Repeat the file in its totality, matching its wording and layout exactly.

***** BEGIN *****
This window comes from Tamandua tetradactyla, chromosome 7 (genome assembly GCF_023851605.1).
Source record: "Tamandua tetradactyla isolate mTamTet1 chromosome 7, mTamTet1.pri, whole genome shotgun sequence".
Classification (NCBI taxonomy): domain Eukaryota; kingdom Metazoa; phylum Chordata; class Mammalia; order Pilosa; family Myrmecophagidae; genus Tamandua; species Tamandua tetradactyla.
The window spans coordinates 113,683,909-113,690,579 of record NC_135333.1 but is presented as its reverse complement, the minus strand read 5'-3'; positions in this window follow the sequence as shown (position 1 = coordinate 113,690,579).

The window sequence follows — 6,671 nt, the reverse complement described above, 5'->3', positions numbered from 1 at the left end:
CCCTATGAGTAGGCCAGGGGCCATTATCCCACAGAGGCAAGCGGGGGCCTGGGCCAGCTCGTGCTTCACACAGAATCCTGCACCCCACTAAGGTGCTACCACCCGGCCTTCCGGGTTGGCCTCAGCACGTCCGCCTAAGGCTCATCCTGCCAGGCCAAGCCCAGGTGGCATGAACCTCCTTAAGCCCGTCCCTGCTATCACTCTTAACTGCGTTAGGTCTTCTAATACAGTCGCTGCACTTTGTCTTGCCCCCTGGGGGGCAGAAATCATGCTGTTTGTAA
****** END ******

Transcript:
This window comes from Tamandua tetradactyla, chromosome 7 (genome assembly GCF_023851605.1).
Source record: "Tamandua tetradactyla isolate mTamTet1 chromosome 7, mTamTet1.pri, whole genome shotgun sequence".
Classification (NCBI taxonomy): domain Eukaryota; kingdom Metazoa; phylum Chordata; class Mammalia; order Pilosa; family Myrmecophagidae; genus Tamandua; species Tamandua tetradactyla.
The window spans coordinates 113,683,909-113,690,579 of record NC_135333.1 but is presented as its reverse complement, the minus strand read 5'-3'; positions in this window follow the sequence as shown (position 1 = coordinate 113,690,579).

The window sequence follows — 6,671 nt, the reverse complement described above, 5'->3', positions numbered from 1 at the left end:
CCCTATGAGTAGGCCAGGGGCCATTATCCCACAGAGGCAAGCGGGGGCCTGGGCCAGCTCGTGCTTCACACAGAATCCTGCACCCCACTAAGGTGCTACCACCCGGCCTTCCGGGTTGGCCTCAGCACGTCCGCCTAAGGCTCATCCTGCCAGGCCAAGCCCAGGTGGCATGAACCTCCTTAAGCCCGTCCCTGCTATCACTCTTAACTGCGTTAGGTCTTCTAATACAGTCGCTGCACTTTGTCTTGCCCCCTGGGGGGCAGAAATCATGCTGTTTGTAA